Impact of crisis in Ukraine on global food supplies threatens to plunge millions into starvation

11 Apr 2022 by World Vision
Impact of crisis in Ukraine on global food supplies threatens to plunge millions into starvation

World Vision New Zealand warns that the crisis in Ukraine and the downstream impact on world wheat supplies threatens to plunge millions into an acute hunger crisis.

Ukraine and Russia are responsible for nearly a third of the world’s wheat exports, but the conflict has curtailed the planting season and caused a spike in the global price of wheat.

World Vision New Zealand National Director, Grant Bayldon, fears that the reduced wheat supply and its soaring price will severely impact emergency food supplies.

“Wheat is a staple in diets around the world and is a key component in emergency food rations. Any crash in wheat supply will have a devastating impact on millions of families in Afghanistan, Syria, and Eastern Africa who are reliant on emergency supplies to feed their children,” he says.

“We are already hearing stories of mothers in East Africa who are checking the pulse of their babies during the night to make sure they are still alive. What a devastating and disturbing ritual to have to perform each night.”

Bayldon says World Vision partners with the United Nations’ World Food Programme (WFP) to deliver food aid in countries grappling with starvation and malnutrition, but the WFP gets half its grains from Ukraine and Russia.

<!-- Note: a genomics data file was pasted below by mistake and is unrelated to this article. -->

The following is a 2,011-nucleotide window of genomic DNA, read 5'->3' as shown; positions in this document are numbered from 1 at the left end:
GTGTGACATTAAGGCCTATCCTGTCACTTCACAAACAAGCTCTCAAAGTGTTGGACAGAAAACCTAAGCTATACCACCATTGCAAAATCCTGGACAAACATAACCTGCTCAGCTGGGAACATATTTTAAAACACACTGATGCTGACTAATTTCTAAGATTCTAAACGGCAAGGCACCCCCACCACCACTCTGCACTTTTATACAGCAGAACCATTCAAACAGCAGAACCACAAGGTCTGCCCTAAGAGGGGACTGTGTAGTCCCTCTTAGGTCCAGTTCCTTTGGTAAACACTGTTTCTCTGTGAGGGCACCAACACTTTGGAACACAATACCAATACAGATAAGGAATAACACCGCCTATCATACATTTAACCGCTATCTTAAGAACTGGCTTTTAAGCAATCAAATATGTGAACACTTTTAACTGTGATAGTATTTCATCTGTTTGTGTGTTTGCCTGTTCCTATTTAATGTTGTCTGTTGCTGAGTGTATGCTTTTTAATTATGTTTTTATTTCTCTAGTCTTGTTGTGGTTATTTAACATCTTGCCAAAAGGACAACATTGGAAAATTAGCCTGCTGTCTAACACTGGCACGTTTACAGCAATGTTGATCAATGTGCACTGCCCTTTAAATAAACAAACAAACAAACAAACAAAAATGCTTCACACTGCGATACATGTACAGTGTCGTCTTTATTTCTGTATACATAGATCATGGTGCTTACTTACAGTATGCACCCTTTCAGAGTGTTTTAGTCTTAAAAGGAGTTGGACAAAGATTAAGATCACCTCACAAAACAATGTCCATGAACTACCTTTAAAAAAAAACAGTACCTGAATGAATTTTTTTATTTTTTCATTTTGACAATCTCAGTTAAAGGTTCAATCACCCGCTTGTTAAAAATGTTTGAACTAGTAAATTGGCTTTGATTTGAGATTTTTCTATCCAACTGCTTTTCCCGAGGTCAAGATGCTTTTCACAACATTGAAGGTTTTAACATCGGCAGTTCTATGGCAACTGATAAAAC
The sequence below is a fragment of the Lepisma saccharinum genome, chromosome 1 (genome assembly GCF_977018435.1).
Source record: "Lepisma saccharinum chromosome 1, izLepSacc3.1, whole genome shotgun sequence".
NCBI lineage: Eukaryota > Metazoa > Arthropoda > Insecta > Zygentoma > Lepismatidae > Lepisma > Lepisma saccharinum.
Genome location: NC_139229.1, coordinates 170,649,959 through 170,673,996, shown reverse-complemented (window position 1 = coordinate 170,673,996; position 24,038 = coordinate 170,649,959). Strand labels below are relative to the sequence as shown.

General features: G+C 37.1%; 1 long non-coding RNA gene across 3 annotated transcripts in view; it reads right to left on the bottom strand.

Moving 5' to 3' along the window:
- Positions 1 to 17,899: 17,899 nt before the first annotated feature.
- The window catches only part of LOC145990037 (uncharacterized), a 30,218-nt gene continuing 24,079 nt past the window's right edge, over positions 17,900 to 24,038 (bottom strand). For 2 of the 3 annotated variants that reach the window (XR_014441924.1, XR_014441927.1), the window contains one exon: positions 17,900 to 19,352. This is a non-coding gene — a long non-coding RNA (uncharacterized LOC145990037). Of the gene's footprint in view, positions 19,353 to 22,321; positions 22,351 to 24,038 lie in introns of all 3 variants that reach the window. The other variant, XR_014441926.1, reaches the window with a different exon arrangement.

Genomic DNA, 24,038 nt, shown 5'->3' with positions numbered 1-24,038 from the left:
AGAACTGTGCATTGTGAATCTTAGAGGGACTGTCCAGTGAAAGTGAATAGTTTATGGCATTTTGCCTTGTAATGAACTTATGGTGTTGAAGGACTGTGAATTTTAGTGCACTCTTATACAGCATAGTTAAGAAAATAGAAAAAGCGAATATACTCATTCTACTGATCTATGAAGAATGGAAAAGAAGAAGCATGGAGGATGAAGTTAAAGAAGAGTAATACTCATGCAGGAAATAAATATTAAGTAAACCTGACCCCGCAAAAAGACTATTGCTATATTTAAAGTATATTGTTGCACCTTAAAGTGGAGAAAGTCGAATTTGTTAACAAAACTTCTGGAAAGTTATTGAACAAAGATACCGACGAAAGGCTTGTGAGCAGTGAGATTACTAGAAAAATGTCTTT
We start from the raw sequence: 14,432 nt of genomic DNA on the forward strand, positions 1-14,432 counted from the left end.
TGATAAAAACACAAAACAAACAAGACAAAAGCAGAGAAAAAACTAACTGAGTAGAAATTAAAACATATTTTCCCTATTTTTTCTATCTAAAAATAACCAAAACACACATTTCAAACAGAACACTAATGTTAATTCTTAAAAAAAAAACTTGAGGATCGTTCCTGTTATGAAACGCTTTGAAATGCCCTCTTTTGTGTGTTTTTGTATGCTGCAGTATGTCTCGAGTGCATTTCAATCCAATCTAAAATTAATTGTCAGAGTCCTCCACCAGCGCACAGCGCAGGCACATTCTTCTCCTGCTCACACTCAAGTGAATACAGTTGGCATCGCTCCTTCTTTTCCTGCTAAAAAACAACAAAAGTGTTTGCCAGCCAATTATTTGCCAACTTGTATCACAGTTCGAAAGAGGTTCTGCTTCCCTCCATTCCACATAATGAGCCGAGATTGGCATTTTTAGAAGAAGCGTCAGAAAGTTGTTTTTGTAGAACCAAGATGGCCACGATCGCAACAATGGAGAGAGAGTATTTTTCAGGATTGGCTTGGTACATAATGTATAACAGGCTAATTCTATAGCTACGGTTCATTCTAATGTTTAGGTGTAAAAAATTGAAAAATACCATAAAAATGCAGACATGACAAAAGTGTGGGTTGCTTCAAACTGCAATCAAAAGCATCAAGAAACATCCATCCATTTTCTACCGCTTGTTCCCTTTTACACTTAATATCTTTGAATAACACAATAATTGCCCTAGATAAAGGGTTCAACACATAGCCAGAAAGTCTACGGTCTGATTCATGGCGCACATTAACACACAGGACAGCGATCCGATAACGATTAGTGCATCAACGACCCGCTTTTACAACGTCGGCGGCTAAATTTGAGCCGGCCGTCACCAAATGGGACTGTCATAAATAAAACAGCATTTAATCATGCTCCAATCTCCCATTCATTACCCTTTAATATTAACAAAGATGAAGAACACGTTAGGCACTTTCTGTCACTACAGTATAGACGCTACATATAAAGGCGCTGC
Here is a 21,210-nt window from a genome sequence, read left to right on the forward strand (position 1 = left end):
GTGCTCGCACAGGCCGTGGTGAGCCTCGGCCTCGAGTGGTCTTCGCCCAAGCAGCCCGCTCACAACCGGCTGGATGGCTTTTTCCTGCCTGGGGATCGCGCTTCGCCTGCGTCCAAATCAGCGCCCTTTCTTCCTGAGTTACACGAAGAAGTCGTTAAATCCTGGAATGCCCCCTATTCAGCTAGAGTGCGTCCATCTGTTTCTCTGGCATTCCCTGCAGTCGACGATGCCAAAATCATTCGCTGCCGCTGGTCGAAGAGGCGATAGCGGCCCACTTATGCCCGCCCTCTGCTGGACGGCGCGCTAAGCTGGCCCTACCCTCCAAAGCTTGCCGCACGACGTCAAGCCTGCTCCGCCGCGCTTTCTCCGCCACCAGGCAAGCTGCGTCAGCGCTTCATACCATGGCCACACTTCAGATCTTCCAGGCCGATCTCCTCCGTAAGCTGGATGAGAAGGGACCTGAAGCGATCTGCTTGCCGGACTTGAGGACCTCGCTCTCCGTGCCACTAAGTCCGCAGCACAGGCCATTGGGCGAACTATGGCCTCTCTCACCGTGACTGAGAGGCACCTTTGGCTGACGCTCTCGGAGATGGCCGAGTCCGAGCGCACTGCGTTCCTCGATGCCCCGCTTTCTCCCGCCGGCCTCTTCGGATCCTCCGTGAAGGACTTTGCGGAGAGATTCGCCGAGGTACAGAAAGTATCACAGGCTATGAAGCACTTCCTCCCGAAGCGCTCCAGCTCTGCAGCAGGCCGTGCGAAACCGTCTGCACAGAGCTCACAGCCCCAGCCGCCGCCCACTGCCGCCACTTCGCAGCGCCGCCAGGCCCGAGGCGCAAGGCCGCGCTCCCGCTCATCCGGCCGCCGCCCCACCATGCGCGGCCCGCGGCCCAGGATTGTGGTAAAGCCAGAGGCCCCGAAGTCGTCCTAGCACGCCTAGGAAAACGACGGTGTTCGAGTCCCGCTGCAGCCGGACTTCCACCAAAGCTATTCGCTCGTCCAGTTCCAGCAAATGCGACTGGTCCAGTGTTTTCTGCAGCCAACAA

“The crisis in Ukraine is rippling beyond Europe in a catastrophic way. We are concerned that the food price rises will mean more and more people in vulnerable countries will struggle to buy food and will be pushed to the brink of starvation,” he says.

In seven East African countries alone, more than 28 million people currently need humanitarian assistance due to varying levels of food insecurity. Around one in five of these are children who are suffering high levels of malnutrition.

“Starvation is devastating. We know that mothers in conflict zones often say to us that the hardest thing for them to bear is not the violence, but it is watching their children slowly perish from starvation while they are helpless to do anything. This is the brutal experience for many mothers in Eastern Africa right now,” he says.

The wheat shortages and price spikes caused by the crisis in Ukraine, combined with conflict, COVID-19 and the climate crisis mean the situation in Eastern Africa is reaching a tipping point.

A severe drought in Eastern Africa is making the hunger crisis in the region even worse. Livestock are dying, and parents are pulling children out of school because they cannot afford the fees. The impact on livelihoods also increases the risk of forced child marriage.

Bayldon says the crises in Eastern Africa are receiving limited attention, but there is so much that can be done to support children and families in the region if programmes are appropriately funded.

“We can bring hope with water, cash transfers, and food distributions, but the international response is drastically under-funded and we urgently need to bolster our work in Eastern Africa,” he says.

World Vision’s Eastern Africa Hunger Emergency Response comprises Ethiopia, Kenya, Somalia, South Sudan, Sudan, Tanzania and Uganda. World Vision aims to reach approximately 7.1 million people, including 3.4 million children, and needs an additional US$77 million to extend its response.

The region is not alone in its hunger crisis warning. Globally, more than 45 million people at risk of starvation or vulnerable to famine or famine-like conditions.


For further information, please contact: Kirsty Jones or Chloe Irvine on 022 340 4271.